When using open-graded aggregate for drainage backfill, an aggregate should be selected that is uniformly graded and is approximately ¾” to 1” in size. Either gravel or crushed rock such as limestone can be used, but it should be washed to prevent adding unnecessary fine material to the drainage system. The trench should be lined with a geotextile filter fabric to prevent mitigation of soil particles into the gravel. Fine soil particles will cause the voids in the gravel to become plugged as well as creating settling issues in the immediate trench area. The filter fabric should be left long enough to be wrapped over the top of the aggregate before soil is placed on top of the trench. Approximately 3” of aggregate should be placed in the bottom of the trench followed by perforated pipe with the holes facing down. The trench should then be backfilled the rest of the way with the open-graded aggregate to within 3 or 4 inches of the final grade. Finally, the filter fabric should be wrapped over the aggregate then covered with topsoil for re-seeding or planting.
French drains which utilize concrete sand for backfill have a different installation procedure from aggregate to help protect the drainage system from soil particles. Instead of having a filter fabric to separate the soil from the aggregate, the pipe is wrapped in fabric otherwise known as a sock. The use of sand eliminates the need for geotextile filter fabric because the sand acts as a filter for the fine soil particles. One benefit of using sand as a filter media is that it provides a much greater filtering area than filter fabric will. Also, it is easier to cover the pipe with the sock and pour the sand into the trench as opposed to fastening the geotextile to the side of the trench and filling it with aggregate. As with the aggregate filled trench, approximately 3” of sand should be placed below the pipe, then the trench is filled to within 2” of the final grade. For the final 2”, topsoil and sand are mixed together to create a permeable layer which will also allow for grass or other plants to grow.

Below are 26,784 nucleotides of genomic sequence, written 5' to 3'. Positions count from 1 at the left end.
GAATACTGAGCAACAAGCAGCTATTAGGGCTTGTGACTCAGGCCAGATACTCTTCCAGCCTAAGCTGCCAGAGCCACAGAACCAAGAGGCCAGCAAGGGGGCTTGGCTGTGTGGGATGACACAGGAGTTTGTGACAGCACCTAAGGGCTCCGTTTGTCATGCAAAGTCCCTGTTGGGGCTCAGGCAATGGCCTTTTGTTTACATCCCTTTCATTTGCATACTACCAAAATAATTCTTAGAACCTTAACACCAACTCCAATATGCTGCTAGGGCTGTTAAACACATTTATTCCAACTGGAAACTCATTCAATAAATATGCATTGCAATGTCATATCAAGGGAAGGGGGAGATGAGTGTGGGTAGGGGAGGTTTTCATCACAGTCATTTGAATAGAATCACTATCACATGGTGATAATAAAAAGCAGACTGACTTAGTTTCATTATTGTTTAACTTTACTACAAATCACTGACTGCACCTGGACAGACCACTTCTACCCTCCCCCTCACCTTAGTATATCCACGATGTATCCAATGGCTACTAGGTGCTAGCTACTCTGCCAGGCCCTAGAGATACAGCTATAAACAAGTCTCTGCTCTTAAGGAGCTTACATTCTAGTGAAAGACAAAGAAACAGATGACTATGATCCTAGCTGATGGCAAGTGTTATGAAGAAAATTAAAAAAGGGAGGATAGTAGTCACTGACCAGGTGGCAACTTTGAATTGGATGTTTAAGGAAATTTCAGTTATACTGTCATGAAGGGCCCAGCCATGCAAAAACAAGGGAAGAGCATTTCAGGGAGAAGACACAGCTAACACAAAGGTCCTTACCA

At Precision Excavating, we pride ourselves in the quality of our work, and we believe that it is wise for our customers to invest in long-term solutions that are installed by a professional, knowledgeable contractor. A typical French drain system will start out around $12 per linear foot installed, depending upon drainage system length, ease of access for equipment and local availability for materials. When you contact us to install your drainage system, you can be confident that it is the proper solution for storm water management on your site, and that it is being installed using only the highest quality materials available.